A Prescribed Remedy

John Hodgkinson reflects on the latest ‘cures’ for long-suffering ATE providers.

Anyone visiting a medical practitioner with troubling symptoms will want to know that there is a prescribed remedy for their ailment. Sadly, as life demonstrates, that is not always possible or, even worse, an incorrect remedy might be applied. Often this can leave an individual, and those around them, with a nightmare scenario of ongoing or worsening consequences.

We like to trust professionals, those who have trained long and hard to reach their recognised status and who ‘have seen it all before’. The air of reassuring competence encourages the placing of trust in them. Regretfully, even professionals can get things wrong, or our bodies conspire against us to react other than expected.

Questions arise: What went wrong; why, and; is someone responsible? Compensation may be available, though the need for answers frequently drives individuals to seek legal redress.

The amazing intricacy of human beings can result in unexpected complications.

Our system of law provides a ‘prescribed remedy’ for those facing the challenges of resolving these complications. Obtaining help from other professionals, legal and medical, can be daunting for most individuals. The expenses of doing so may make this prohibitive.

If one has a multiplicity of symptoms, in absence of free prescriptions, the costs of each prescribed remedy can mount up so that only the well-off can afford to get well. The same applies to each component of pursing a legal remedy. If it costs the individual, will they be put off?

Readers of this article will be very familiar with the severe restrictions on access to ‘free’ help. In the light of this, it might have been considered reassuring that Parliament retained some limited protection in the form of the Recovery of Costs Insurance Premiums in Clinical Negligence Proceedings (No 2) Regulations 2013 (‘the 2013 Regulations’).

Under these Regulations some premiums may be recoverable: in ‘clinical negligence proceedings of a prescribed description’ and relating to a policy ‘of a prescribed description’.

The recovery is limited (it does not cover minor ‘ailments’ where damages are less than £1,000) and is expressly for ‘that part of the premium which relates to the risk of incurring liability to pay for an expert report or reports relating to liability or causation in respect of clinical negligence in connection with the proceedings’.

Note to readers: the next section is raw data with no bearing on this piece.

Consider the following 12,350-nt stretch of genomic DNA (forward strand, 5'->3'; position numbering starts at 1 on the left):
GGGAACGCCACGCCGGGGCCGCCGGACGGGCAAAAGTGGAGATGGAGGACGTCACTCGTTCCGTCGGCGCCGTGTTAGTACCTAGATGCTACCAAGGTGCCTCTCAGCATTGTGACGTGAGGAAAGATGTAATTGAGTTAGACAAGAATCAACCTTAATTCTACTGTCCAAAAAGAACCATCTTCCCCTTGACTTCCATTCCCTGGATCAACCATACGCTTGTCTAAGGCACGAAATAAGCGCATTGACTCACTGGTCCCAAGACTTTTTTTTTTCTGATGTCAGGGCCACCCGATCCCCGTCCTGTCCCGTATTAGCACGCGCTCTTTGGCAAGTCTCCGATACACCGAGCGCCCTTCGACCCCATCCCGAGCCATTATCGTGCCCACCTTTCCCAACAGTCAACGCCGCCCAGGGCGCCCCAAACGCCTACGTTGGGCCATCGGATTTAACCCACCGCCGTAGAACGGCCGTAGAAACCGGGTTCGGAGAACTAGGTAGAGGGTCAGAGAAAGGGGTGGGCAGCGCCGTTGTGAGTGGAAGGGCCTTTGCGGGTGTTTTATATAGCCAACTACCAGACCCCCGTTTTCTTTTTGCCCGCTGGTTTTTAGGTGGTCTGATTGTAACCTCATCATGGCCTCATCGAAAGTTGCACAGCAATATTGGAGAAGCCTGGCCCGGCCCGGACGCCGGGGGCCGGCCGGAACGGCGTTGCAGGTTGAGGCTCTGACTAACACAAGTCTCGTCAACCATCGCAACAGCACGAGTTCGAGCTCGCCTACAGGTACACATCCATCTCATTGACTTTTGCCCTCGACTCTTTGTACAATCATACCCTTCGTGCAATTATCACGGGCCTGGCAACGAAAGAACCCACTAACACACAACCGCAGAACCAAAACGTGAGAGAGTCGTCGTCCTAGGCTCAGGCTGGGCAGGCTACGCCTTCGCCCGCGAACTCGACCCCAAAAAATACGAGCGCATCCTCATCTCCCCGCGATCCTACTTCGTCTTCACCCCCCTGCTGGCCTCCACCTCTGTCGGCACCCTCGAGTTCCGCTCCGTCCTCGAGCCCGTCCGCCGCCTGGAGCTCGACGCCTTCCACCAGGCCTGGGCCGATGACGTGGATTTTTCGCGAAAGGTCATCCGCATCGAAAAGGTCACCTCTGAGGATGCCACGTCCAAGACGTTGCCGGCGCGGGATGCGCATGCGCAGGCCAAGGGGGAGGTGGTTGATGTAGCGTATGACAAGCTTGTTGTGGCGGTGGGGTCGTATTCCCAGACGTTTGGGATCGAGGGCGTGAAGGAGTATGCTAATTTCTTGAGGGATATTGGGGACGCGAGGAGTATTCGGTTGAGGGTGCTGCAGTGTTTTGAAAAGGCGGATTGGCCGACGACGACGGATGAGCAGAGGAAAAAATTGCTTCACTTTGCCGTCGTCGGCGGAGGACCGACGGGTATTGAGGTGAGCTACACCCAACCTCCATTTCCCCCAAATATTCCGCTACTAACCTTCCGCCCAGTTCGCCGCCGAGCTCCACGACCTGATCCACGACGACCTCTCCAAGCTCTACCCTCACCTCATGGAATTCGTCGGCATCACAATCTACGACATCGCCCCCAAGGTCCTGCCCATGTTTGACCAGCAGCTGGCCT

Ironically, the very parties charged with the responsibility for our care, and having got it wrong, are those fighting against recovery of the above premiums.

Ongoing Battles

Examples of this ongoing battle are constantly battling their way through Courts. One of the latest is Mitchell v Gilling-Smith [2017] EWHC B18 (Costs) (21 August 2017). Heard by Master Leonard as long ago as 6 June 2017, this costs case provides a prescribed remedy for at least some of the ills facing such claims.

The Claimant had succeeded in her claim, but the fight was not over. Not quite a ‘remission’ but certainly prolonging the agony.

The full judgment is worth a read but Master Leonard, perhaps in acknowledgment of preventing repetition of arguments against the recovering of ‘prescribed’ clinical negligence premiums, use his judgment to articulate (or ‘prescribe’) remedies for the common ills of:

  • Whether the premium was reasonably incurred.
  • Whether the amount was reasonable

The precise nature of these ‘remedies’ warrant a careful case by case application to the facts but go a long way to enforcing a view that very significant ‘ills’ will need to be established if a premium is to suffer due to proportionality, reasonableness (amount) or reasonably incurred at all.

At Victoria Square Chambers, we are happy to provide a consultation on the challenges you face and offer the best remedy possible for your predicament.


johnJohn Hodgkinson is a Solicitor & Senior Advocate at Victoria Square Chambers. 

To contact him regarding any of the matters raised in his blog, please click here.

 


Victoria Square Chambers is a specialist national costs practice. It’s our mission to add value and opportunity to your business through Costs Advocacy, Costs Advice and Costs Mediation through our leading experts and advisers. To contact our knowledgeable team, please click here.

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